• HIV can spread to brain in 4 months (causes Dementia)

    03/28/2015 7:47:09 PM PDT · by NetAddicted · 9 replies
    Times of India ^ | 3/27/2015 | IAMS
    In the absence of antiretroviral therapy, the human immunodeficiency virus (HIV) that causes AIDS can begin replicating in the brain as early as four months after initial infection, a new research has found.
  • Are smartphones making our children mentally ill?

    03/22/2015 7:01:34 AM PDT · by CharlesOConnell · 58 replies
    Telegraph UK ^ | 7:00AM GMT 21 Mar 2015 | By Peter Stanford
    Are smartphones making our children mentally ill?Leading child psychotherapist Julie Lynn Evans believes easy and constant access to the internet is harming youngsterstelegraph.co.uk/news/health/children/11486167/Are-smartphones-making-our-children-mentally-ill.html
  • New memories implanted in mice while they sleep

    03/10/2015 6:07:41 AM PDT · by C19fan · 9 replies
    New Scientist ^ | March 9, 2015 | Jessica Hamzelou
    Sleeping minds: prepare to be hacked. For the first time, conscious memories have been implanted into the minds of mice while they sleep. The same technique could one day be used to alter memories in people who have undergone traumatic events. When we sleep, our brain replays the day's activities. The pattern of brain activity exhibited by mice when they explore a new area during the day, for example, will reappear, speeded up, while the animal sleeps. This is thought to be the brain practising an activity - an essential part of learning. People who miss out on sleep do...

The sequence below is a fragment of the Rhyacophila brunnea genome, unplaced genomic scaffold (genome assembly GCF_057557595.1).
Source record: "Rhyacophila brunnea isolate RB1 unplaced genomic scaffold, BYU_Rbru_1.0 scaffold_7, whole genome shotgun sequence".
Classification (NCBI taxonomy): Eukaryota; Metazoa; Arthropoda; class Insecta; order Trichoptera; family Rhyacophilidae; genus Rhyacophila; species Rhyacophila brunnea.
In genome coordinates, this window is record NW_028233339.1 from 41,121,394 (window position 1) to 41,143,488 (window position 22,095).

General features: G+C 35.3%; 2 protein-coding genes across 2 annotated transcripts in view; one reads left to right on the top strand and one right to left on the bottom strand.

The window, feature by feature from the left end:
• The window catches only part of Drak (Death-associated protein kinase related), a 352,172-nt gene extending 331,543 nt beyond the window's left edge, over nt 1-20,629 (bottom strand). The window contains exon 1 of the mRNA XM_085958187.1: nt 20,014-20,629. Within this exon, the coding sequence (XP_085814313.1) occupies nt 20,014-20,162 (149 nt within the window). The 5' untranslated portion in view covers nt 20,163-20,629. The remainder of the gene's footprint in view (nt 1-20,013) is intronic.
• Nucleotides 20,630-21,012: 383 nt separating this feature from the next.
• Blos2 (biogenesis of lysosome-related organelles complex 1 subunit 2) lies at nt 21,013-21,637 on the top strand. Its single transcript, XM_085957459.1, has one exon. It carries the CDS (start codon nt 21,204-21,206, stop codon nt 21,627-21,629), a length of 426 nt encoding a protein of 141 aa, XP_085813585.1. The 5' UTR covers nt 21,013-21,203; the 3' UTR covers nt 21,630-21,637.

• Dogs Don't Remember

    03/02/2015 10:55:47 AM PST · by Red Badger · 130 replies
    www.psychologytoday.com ^ | May 01, 2010 | by Ira Hyman
    Dogs Don't Remember: Episodic Memory May Distinguish Humans Dogs are wonderful creatures. Our dogs recognize me and are always happy to see me. Dogs are also smart and successful creatures. Our dogs have learned several cute tricks. But dogs (and other non-human animals) are missing something we take for granted: episodic memory. Dogs don't remember what happened yesterday and don't plan for tomorrow. In defining episodic memory, Endel Tulving argued that it is unique to humans. Experience influences all animals. Most mammals and birds can build complex sets of knowledge or semantic memory. You and I also remember the experience...
  • Alzheimer's breakthrough....

    02/16/2015 10:50:49 PM PST · by Reverend Saltine · 38 replies
    DailyMail.Co.UK ^ | February 16, 2015 | Ben Spencer
    Scientists have discovered the key to stopping Alzheimer’s disease in its earliest stages. The breakthrough paves the way for a ‘statin-like’ drug that could be taken by millions to prevent dementia. Cambridge University researchers have found a naturally occurring molecule that can slow the formation of plaques in the brain. Amyloid plaques are closely associated with declining memory and other Alzheimer’s symptoms. The discovery raises the prospect of a treatment which could be routinely taken in middle age to stop dementia. It could even result in a pill that could be used to treat dementia in the same way that...
  • Chinese mummy suggests brain surgery was carried out 3,600 years ago...

    02/03/2015 2:28:29 PM PST · by Red Badger · 28 replies
    www.dailymail.co.uk ^ | Updated: 16:13 EST, 3 February 2015 | By Victoria Woollaston
    A skull that's more than three and a half millennia old has revealed signs of an early form of brain surgery. The perforated skull belongs to a mummified woman found in the Xiaohe tomb in China's Xinjiang Uygur Autonomous Region. Experts said that the hole, which measures around 2 inches (50mm) in diameter, was most likely an early form of craniotomy. A craniotomy involves temporarily removing a 'flap' of bone from the skull to give surgeons access to the brain. The amount of skull removed depends on the type of surgery being performed, and the flap is later replaced using...